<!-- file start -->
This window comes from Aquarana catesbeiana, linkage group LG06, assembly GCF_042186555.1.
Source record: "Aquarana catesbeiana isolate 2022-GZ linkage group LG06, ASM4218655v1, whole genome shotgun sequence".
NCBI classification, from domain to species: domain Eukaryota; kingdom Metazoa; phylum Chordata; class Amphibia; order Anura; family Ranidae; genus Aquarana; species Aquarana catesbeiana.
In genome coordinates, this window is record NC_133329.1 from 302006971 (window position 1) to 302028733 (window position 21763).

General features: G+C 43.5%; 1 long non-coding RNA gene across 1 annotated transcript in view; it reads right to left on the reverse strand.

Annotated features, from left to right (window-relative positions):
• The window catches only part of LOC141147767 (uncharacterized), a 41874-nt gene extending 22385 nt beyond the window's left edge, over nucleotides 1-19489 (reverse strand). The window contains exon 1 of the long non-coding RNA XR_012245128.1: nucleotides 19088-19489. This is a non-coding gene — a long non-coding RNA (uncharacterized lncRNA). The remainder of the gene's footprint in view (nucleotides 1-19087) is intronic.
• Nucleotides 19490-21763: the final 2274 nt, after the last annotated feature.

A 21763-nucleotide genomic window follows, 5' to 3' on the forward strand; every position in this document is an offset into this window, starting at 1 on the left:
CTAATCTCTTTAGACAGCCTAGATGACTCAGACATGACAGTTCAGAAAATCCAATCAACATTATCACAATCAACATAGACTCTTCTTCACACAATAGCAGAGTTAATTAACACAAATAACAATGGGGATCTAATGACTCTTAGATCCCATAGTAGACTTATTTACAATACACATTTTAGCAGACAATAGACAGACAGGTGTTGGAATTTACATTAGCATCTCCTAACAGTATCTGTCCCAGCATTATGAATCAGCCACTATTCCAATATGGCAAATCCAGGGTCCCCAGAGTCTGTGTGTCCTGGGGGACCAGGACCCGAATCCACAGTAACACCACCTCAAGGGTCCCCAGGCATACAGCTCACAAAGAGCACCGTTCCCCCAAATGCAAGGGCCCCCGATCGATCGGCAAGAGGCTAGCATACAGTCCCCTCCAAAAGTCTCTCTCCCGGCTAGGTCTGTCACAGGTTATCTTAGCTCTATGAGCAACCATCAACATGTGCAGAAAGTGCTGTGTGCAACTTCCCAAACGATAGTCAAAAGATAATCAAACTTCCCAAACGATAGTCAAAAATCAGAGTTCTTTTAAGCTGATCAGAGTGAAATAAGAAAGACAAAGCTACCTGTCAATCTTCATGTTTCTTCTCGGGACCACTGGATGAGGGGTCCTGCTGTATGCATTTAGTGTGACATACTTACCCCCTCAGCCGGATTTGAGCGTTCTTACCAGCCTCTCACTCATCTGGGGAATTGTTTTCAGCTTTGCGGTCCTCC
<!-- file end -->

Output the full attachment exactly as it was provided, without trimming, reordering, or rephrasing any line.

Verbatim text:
This window comes from Aquarana catesbeiana, linkage group LG06, assembly GCF_042186555.1.
Source record: "Aquarana catesbeiana isolate 2022-GZ linkage group LG06, ASM4218655v1, whole genome shotgun sequence".
NCBI classification, from domain to species: domain Eukaryota; kingdom Metazoa; phylum Chordata; class Amphibia; order Anura; family Ranidae; genus Aquarana; species Aquarana catesbeiana.
In genome coordinates, this window is record NC_133329.1 from 302006971 (window position 1) to 302028733 (window position 21763).

General features: G+C 43.5%; 1 long non-coding RNA gene across 1 annotated transcript in view; it reads right to left on the reverse strand.

Annotated features, from left to right (window-relative positions):
• The window catches only part of LOC141147767 (uncharacterized), a 41874-nt gene extending 22385 nt beyond the window's left edge, over nucleotides 1-19489 (reverse strand). The window contains exon 1 of the long non-coding RNA XR_012245128.1: nucleotides 19088-19489. This is a non-coding gene — a long non-coding RNA (uncharacterized lncRNA). The remainder of the gene's footprint in view (nucleotides 1-19087) is intronic.
• Nucleotides 19490-21763: the final 2274 nt, after the last annotated feature.

A 21763-nucleotide genomic window follows, 5' to 3' on the forward strand; every position in this document is an offset into this window, starting at 1 on the left:
CTAATCTCTTTAGACAGCCTAGATGACTCAGACATGACAGTTCAGAAAATCCAATCAACATTATCACAATCAACATAGACTCTTCTTCACACAATAGCAGAGTTAATTAACACAAATAACAATGGGGATCTAATGACTCTTAGATCCCATAGTAGACTTATTTACAATACACATTTTAGCAGACAATAGACAGACAGGTGTTGGAATTTACATTAGCATCTCCTAACAGTATCTGTCCCAGCATTATGAATCAGCCACTATTCCAATATGGCAAATCCAGGGTCCCCAGAGTCTGTGTGTCCTGGGGGACCAGGACCCGAATCCACAGTAACACCACCTCAAGGGTCCCCAGGCATACAGCTCACAAAGAGCACCGTTCCCCCAAATGCAAGGGCCCCCGATCGATCGGCAAGAGGCTAGCATACAGTCCCCTCCAAAAGTCTCTCTCCCGGCTAGGTCTGTCACAGGTTATCTTAGCTCTATGAGCAACCATCAACATGTGCAGAAAGTGCTGTGTGCAACTTCCCAAACGATAGTCAAAAGATAATCAAACTTCCCAAACGATAGTCAAAAATCAGAGTTCTTTTAAGCTGATCAGAGTGAAATAAGAAAGACAAAGCTACCTGTCAATCTTCATGTTTCTTCTCGGGACCACTGGATGAGGGGTCCTGCTGTATGCATTTAGTGTGACATACTTACCCCCTCAGCCGGATTTGAGCGTTCTTACCAGCCTCTCACTCATCTGGGGAATTGTTTTCAGCTTTGCGGTCCTCC